17. ^ Jensen, Jacob (April 2022). "Repurposing Mises: Murray Rothbard and the Birth of Anarchocapitalism". Journal of the History of Ideas. 83 (2): 315–332. doi:10.1353/jhi.2022.0015. ISSN 1086-3222. PMID 35603616. S2CID 248985277.
  18. ^ a b c Zengerle, Jason (June 10, 2010). "Paleo Wacko". The New Republic. ISSN 0028-6583. Retrieved September 2, 2023.
  19. ^ "Why the Mises Institute Is in Auburn". Mises Institute. October 9, 2018. Archived from the original on October 10, 2018. Retrieved November 23, 2021.
  20. ^ "Mises and Liberty". Mises Institute. September 15, 1998. Archived from the original on June 19, 2015. Retrieved November 23, 2021.
  21. ^ Ronald Hamowy, ed., 2008, The Encyclopedia of Libertarianism, Cato Institute, SAGE, ISBN 1-41296580-2
  22. ^ "Michael Levin". Southern Poverty Law Center. Archived from the original on August 6, 2016. Retrieved April 9, 2022.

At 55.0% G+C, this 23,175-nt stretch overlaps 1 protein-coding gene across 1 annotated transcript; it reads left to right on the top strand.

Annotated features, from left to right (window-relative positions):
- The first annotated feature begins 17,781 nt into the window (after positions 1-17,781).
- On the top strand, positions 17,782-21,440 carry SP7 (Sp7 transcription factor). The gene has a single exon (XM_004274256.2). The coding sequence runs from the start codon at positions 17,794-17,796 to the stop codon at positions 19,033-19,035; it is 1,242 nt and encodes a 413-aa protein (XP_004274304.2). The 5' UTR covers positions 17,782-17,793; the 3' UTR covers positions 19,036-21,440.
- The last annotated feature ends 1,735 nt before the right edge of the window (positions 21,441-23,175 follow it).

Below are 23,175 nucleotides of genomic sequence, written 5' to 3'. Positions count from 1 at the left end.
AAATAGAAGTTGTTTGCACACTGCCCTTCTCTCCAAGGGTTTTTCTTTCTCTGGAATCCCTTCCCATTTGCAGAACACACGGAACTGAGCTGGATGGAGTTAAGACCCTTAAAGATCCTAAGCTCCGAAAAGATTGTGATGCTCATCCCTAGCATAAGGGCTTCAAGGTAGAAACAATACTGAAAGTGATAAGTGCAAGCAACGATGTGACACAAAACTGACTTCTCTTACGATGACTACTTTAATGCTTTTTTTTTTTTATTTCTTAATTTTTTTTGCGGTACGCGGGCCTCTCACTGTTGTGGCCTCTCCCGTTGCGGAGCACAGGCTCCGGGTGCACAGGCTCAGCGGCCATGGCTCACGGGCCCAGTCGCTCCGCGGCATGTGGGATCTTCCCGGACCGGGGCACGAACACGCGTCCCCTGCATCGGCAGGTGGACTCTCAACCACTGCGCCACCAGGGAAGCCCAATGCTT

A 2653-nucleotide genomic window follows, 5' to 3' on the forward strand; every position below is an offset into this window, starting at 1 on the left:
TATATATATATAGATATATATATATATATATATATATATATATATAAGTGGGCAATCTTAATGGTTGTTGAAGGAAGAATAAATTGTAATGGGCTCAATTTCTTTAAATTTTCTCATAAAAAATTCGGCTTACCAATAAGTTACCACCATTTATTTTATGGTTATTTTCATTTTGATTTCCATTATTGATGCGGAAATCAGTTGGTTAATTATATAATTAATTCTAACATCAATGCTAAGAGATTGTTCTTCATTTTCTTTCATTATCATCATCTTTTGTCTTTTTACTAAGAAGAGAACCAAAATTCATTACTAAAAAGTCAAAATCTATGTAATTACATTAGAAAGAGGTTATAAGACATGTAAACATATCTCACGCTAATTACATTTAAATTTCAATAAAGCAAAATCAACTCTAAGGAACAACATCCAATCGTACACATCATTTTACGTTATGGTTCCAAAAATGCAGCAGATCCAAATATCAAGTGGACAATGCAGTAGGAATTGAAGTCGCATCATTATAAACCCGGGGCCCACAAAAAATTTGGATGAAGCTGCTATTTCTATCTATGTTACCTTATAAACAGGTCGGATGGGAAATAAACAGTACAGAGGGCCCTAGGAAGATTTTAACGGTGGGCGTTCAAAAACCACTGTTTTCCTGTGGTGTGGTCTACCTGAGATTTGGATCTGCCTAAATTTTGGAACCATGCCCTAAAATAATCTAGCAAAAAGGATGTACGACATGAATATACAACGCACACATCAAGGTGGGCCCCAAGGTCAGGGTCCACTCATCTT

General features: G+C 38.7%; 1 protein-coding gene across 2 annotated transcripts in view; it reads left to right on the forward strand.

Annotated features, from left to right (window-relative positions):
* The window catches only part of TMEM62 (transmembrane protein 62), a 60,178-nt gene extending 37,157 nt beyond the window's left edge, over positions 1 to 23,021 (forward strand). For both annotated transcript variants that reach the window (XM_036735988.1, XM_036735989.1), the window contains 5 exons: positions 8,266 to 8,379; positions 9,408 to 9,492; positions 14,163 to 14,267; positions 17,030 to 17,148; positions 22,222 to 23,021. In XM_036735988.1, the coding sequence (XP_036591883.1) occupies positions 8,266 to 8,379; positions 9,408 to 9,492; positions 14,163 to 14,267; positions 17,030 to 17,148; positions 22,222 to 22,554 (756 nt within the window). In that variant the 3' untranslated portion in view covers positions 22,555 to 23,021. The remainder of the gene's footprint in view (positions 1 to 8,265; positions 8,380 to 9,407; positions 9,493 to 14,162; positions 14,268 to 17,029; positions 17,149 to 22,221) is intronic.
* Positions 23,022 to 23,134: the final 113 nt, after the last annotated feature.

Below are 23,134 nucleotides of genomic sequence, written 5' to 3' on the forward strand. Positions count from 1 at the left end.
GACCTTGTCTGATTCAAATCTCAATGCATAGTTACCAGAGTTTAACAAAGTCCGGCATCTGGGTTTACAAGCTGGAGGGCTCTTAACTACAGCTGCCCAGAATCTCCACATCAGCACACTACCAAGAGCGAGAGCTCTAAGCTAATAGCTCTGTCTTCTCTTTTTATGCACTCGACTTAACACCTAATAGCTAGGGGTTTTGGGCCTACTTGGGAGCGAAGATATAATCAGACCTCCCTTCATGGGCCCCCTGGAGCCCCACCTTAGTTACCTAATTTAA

23. ^ Sebesta, Edward H.; Hague, Euan; Beirich, Heidi, eds. (2009). Neo-Confederacy: A Critical Introduction. United States: University of Texas Press. pp. 33–34.
  24. ^ Weiner, Rachel (July 10, 2013). "The libertarian war over the Civil War". The Washington Post.
  25. ^ Lee, Michael J.; Atchison, R. Jarrod. (2022). We are Not One People: Secession and Separatism in American Politics Since 1776. United States: Oxford University Press. pp. 58–60.
  26. ^ Heer, Jeet (October 24, 2016). "The Right Is Giving Up on Democracy". The New Republic. ISSN 0028-6583. Retrieved September 2, 2023.